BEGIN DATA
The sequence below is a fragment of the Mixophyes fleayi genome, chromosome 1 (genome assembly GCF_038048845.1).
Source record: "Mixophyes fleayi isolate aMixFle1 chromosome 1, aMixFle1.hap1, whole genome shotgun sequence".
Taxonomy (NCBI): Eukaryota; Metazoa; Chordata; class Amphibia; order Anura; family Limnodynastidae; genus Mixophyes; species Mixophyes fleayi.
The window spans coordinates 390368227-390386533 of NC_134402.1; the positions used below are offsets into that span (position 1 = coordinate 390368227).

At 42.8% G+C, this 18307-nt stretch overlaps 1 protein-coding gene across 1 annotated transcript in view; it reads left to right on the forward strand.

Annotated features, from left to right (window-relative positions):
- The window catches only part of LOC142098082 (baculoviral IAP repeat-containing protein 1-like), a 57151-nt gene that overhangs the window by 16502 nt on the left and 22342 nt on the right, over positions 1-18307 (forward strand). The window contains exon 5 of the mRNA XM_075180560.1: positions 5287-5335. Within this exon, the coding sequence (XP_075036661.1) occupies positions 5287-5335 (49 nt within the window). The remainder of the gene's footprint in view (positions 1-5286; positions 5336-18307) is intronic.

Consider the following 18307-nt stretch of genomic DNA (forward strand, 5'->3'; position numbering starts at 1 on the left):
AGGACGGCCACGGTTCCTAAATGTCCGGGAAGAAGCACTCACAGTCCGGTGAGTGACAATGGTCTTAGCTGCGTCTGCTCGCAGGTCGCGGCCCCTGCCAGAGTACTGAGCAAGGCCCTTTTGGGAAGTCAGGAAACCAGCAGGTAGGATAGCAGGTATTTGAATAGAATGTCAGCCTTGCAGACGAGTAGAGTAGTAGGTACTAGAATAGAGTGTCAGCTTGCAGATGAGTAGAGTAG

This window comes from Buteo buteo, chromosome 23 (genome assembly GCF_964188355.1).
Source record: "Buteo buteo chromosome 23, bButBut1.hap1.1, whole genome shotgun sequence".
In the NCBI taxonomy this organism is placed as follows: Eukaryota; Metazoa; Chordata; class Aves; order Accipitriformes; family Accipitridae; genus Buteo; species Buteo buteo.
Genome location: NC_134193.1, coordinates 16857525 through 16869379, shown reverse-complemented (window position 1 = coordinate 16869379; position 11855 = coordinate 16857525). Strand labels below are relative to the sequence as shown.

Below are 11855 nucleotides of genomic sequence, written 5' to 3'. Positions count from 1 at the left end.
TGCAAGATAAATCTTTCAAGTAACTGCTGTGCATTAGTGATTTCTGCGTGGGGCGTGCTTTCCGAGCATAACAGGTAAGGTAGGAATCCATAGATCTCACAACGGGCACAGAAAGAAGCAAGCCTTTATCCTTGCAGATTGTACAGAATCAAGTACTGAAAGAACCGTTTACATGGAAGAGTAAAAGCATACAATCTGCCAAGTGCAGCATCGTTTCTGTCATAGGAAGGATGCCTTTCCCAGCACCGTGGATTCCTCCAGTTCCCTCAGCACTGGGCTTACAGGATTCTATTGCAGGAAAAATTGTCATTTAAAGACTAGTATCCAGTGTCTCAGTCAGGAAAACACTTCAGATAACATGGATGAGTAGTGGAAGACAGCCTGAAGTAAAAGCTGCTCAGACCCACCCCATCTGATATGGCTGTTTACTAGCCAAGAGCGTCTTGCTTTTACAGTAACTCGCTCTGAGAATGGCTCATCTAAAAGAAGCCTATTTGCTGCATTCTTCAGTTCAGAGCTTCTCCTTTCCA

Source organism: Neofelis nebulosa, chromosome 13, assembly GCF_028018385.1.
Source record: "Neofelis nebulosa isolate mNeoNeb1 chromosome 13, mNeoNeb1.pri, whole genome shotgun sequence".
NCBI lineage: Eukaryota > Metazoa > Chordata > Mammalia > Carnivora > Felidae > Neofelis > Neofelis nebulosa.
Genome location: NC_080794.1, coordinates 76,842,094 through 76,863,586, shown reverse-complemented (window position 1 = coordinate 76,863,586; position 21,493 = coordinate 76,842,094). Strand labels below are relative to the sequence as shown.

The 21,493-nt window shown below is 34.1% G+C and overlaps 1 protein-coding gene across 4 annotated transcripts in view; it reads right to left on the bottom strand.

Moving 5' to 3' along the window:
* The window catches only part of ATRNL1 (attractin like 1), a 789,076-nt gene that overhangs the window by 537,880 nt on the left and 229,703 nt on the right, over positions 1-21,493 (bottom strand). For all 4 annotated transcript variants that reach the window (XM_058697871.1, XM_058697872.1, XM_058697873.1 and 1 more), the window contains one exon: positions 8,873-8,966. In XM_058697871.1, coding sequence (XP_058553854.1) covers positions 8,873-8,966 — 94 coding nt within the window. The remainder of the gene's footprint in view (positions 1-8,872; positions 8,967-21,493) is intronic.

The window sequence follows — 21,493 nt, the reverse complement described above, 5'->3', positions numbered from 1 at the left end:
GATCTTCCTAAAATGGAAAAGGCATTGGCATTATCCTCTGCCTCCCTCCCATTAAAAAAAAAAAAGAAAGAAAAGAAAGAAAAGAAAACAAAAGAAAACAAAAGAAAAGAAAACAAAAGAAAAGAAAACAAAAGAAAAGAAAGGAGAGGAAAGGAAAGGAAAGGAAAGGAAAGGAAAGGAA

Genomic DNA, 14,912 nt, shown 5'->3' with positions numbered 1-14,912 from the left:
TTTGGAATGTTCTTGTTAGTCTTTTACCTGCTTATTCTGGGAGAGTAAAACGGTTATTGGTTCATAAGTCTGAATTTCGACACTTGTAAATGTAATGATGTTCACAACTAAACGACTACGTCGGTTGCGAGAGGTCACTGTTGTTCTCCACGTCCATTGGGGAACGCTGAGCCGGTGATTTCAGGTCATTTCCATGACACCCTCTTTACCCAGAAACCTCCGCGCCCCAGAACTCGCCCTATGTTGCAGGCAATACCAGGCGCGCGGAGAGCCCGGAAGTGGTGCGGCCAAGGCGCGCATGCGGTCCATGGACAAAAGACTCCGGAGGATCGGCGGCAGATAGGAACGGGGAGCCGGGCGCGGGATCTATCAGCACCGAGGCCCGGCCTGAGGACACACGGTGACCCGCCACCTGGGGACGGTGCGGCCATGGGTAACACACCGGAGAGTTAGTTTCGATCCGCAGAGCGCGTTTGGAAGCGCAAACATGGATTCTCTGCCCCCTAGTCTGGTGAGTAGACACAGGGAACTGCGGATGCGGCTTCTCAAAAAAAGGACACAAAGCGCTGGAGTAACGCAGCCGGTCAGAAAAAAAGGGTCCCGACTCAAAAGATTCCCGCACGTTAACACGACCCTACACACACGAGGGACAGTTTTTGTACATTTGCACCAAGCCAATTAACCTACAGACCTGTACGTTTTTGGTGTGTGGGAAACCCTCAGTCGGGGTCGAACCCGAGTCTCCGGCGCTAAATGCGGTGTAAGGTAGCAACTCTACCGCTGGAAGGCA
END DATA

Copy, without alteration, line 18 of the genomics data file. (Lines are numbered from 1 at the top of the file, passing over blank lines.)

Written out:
NCBI lineage: Eukaryota > Metazoa > Chordata > Mammalia > Carnivora > Felidae > Neofelis > Neofelis nebulosa.